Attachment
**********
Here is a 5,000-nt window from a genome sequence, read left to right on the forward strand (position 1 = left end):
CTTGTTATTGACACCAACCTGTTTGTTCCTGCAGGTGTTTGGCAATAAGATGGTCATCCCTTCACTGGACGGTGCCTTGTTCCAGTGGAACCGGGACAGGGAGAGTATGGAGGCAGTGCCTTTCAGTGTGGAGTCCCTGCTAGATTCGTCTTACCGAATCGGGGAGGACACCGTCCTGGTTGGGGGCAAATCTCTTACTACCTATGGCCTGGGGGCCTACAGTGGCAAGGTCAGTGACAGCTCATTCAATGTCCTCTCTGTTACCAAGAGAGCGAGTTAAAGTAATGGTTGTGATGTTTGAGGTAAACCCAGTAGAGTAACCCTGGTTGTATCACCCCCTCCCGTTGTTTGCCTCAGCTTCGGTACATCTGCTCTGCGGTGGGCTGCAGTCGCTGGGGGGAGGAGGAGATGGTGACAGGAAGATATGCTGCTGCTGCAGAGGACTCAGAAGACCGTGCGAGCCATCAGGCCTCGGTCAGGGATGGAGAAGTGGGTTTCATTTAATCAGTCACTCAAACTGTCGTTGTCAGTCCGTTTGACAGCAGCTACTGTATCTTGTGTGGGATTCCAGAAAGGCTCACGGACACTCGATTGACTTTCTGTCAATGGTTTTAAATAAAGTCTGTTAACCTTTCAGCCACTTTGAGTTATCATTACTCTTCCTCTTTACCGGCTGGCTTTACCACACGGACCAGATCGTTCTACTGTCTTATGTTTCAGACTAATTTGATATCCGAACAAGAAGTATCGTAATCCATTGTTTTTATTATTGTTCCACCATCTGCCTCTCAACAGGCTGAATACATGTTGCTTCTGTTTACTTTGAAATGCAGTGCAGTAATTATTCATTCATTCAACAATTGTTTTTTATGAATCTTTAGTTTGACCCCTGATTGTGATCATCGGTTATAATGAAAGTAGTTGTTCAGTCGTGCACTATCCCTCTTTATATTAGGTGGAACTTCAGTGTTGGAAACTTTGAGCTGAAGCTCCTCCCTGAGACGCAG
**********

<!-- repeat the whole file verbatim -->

Here is a 5,000-nt window from a genome sequence, read left to right on the forward strand (position 1 = left end):
CTTGTTATTGACACCAACCTGTTTGTTCCTGCAGGTGTTTGGCAATAAGATGGTCATCCCTTCACTGGACGGTGCCTTGTTCCAGTGGAACCGGGACAGGGAGAGTATGGAGGCAGTGCCTTTCAGTGTGGAGTCCCTGCTAGATTCGTCTTACCGAATCGGGGAGGACACCGTCCTGGTTGGGGGCAAATCTCTTACTACCTATGGCCTGGGGGCCTACAGTGGCAAGGTCAGTGACAGCTCATTCAATGTCCTCTCTGTTACCAAGAGAGCGAGTTAAAGTAATGGTTGTGATGTTTGAGGTAAACCCAGTAGAGTAACCCTGGTTGTATCACCCCCTCCCGTTGTTTGCCTCAGCTTCGGTACATCTGCTCTGCGGTGGGCTGCAGTCGCTGGGGGGAGGAGGAGATGGTGACAGGAAGATATGCTGCTGCTGCAGAGGACTCAGAAGACCGTGCGAGCCATCAGGCCTCGGTCAGGGATGGAGAAGTGGGTTTCATTTAATCAGTCACTCAAACTGTCGTTGTCAGTCCGTTTGACAGCAGCTACTGTATCTTGTGTGGGATTCCAGAAAGGCTCACGGACACTCGATTGACTTTCTGTCAATGGTTTTAAATAAAGTCTGTTAACCTTTCAGCCACTTTGAGTTATCATTACTCTTCCTCTTTACCGGCTGGCTTTACCACACGGACCAGATCGTTCTACTGTCTTATGTTTCAGACTAATTTGATATCCGAACAAGAAGTATCGTAATCCATTGTTTTTATTATTGTTCCACCATCTGCCTCTCAACAGGCTGAATACATGTTGCTTCTGTTTACTTTGAAATGCAGTGCAGTAATTATTCATTCATTCAACAATTGTTTTTTATGAATCTTTAGTTTGACCCCTGATTGTGATCATCGGTTATAATGAAAGTAGTTGTTCAGTCGTGCACTATCCCTCTTTATATTAGGTGGAACTTCAGTGTTGGAAACTTTGAGCTGAAGCTCCTCCCTGAGACGCAG